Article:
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Average Rent in Toronto for Condos and Apartments Down Nearly 20% Annually

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As the pandemic continues to change how and where residents chose to live, the average rent for all property types in the Greater Toronto Area (GTA) has declined for 15 consecutive months — but there are signs that this could change… and soon.

In February, the average asking monthly rent in GTA for all property types fell 16.3% year-over-year to $1,986 — an amount that’s down more than 13% from February 2019, according to the latest Bullpen Research & Consulting and TorontoRentals.com Rental Market Update & Assessment Report for the GTA. 

As you could imagine, Toronto is also experiencing declines, with average rental rates for condominium rentals and apartments down nearly 20% compared to the previous year, down to an average of $2,000 per month. 

For the region as a whole, average monthly rents declined 18% annually for condominium apartments in the GTA in February, while average monthly rents for apartments fell by 11% and single-family homes fell 8% compared to February of last year.

READ: No Major Canadian City Has Taken a Rental Hit Like Toronto in the Past Year

When looking at Toronto, the average rental rate for all the former municipalities in the city has declined compared to the previous year, a stark contrast when compared to the increases these municipalities experienced in February 2020 — prior to the pandemic.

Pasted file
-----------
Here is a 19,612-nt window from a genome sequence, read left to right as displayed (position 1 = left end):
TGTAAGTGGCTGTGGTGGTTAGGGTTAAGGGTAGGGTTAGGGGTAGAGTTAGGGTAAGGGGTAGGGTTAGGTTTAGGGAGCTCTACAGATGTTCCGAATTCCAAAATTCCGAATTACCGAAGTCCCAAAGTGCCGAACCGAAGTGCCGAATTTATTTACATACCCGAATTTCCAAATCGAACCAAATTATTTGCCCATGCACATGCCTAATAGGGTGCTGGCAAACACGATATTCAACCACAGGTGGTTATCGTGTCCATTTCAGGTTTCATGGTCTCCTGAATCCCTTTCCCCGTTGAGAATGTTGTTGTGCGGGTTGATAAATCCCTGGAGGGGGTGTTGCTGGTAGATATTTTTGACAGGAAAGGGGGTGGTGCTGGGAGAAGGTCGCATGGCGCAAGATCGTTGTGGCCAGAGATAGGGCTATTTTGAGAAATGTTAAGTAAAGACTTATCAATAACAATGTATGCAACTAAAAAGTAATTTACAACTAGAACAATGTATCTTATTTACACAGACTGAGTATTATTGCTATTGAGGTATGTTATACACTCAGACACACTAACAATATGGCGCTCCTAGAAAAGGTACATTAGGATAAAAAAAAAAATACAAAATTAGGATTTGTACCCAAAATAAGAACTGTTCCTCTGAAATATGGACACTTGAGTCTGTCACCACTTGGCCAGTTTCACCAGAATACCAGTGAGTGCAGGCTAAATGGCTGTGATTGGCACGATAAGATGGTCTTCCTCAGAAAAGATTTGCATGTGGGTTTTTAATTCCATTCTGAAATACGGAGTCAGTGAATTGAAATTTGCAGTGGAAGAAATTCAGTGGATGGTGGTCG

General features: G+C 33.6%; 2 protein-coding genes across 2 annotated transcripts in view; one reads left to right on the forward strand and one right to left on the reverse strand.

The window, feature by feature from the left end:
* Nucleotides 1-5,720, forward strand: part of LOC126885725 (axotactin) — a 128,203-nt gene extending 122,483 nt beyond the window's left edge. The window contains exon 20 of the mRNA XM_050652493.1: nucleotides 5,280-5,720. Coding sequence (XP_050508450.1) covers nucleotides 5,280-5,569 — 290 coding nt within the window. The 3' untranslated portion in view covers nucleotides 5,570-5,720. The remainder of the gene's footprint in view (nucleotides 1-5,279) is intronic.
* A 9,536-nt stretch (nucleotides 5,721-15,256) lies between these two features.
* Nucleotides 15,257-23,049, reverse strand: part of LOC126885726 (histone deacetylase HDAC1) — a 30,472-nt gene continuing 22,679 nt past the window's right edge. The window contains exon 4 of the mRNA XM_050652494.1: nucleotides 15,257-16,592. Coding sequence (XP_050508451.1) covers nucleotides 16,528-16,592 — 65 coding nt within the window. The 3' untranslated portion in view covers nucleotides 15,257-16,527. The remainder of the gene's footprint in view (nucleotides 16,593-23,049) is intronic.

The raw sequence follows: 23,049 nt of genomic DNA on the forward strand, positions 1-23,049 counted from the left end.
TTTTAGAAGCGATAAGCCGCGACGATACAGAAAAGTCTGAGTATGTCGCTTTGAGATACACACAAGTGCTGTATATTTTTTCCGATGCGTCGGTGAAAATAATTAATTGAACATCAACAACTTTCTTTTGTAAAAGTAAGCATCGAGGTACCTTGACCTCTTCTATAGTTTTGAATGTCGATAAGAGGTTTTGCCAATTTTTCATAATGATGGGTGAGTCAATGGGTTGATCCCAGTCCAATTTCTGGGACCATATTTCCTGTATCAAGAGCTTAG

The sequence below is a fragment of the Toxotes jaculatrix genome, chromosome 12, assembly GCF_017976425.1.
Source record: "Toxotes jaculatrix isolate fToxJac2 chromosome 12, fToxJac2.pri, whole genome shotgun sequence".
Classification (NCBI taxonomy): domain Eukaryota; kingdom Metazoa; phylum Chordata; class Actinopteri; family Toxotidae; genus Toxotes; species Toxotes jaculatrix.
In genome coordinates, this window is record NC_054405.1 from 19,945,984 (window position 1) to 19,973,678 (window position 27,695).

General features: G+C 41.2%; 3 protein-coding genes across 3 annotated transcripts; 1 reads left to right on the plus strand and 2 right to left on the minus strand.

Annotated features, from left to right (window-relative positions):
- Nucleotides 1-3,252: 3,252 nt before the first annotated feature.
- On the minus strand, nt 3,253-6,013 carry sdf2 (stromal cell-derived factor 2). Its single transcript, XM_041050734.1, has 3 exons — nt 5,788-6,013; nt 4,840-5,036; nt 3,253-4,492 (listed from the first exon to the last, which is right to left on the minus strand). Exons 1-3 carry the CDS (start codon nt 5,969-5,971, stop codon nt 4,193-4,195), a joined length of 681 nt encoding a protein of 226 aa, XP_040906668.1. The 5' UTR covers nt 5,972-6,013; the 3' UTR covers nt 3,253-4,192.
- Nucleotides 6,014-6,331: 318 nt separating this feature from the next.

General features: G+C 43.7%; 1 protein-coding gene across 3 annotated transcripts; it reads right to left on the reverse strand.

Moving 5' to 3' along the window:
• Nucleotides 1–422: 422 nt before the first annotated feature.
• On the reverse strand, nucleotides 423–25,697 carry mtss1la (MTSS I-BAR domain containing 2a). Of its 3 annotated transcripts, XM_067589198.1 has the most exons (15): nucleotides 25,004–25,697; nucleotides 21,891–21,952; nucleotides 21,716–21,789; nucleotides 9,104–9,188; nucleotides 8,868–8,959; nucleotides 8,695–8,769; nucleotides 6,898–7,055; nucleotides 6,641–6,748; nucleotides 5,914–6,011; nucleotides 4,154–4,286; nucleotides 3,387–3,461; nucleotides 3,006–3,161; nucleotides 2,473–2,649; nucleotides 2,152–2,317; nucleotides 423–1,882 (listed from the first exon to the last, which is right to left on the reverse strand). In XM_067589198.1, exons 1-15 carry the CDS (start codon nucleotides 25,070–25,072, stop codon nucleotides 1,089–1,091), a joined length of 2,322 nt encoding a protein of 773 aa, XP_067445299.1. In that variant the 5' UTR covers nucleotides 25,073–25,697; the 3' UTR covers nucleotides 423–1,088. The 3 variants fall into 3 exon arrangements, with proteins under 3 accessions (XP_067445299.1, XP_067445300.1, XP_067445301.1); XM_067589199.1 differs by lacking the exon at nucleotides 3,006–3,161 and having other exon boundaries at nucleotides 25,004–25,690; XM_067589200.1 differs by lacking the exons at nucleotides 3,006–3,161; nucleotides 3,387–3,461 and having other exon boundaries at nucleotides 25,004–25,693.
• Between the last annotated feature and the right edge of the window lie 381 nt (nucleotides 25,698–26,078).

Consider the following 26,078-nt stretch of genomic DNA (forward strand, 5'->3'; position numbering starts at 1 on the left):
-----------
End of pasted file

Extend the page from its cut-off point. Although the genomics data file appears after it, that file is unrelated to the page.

In February, Toronto experienced a 19.7% decline in average rental rates year-over-year, down to an average of $2,000 per month, while Etobicoke saw a decline in average monthly rental rates of 15.5% to $1,942.

The best performing area in terms of yearly change in average rental rates was East York, decreasing only 6% to $1,774 per month.

However, the report points out that East York rents were also down 5% annually in February of 2020 as well, the only former municipality to decline pre-pandemic. 

“The spring rental market is now upon us, and that will be a test for the resiliency of the market, as this period typically experiences the strongest demand of the year,” said Ben Myers, president of Bullpen Research & Consulting. 

“Are tenants willing to return downtown in anticipation of a re-opening of offices, or wait until it becomes a reality?” 

While average rents were down in February, the report notes that the average rent per square foot for condo apartments in downtown Toronto didn’t decline month-over-month.

Additionally, the average monthly rent for single-family homes as well as rental apartments also increased slightly in February over January, which may be an indication of how the market will respond moving forward.

That being said, as the province continues to ramp up vaccinations, tenants will slowly begin to feel more confident living downtown. At the same time, the bubble-like conditions the resale housing market is currently facing will force some potential buyers to continue renting.

Though, on the other hand, some tenants may become more cautious, anticipating another government intervention, similar to what was experienced in 2017. 

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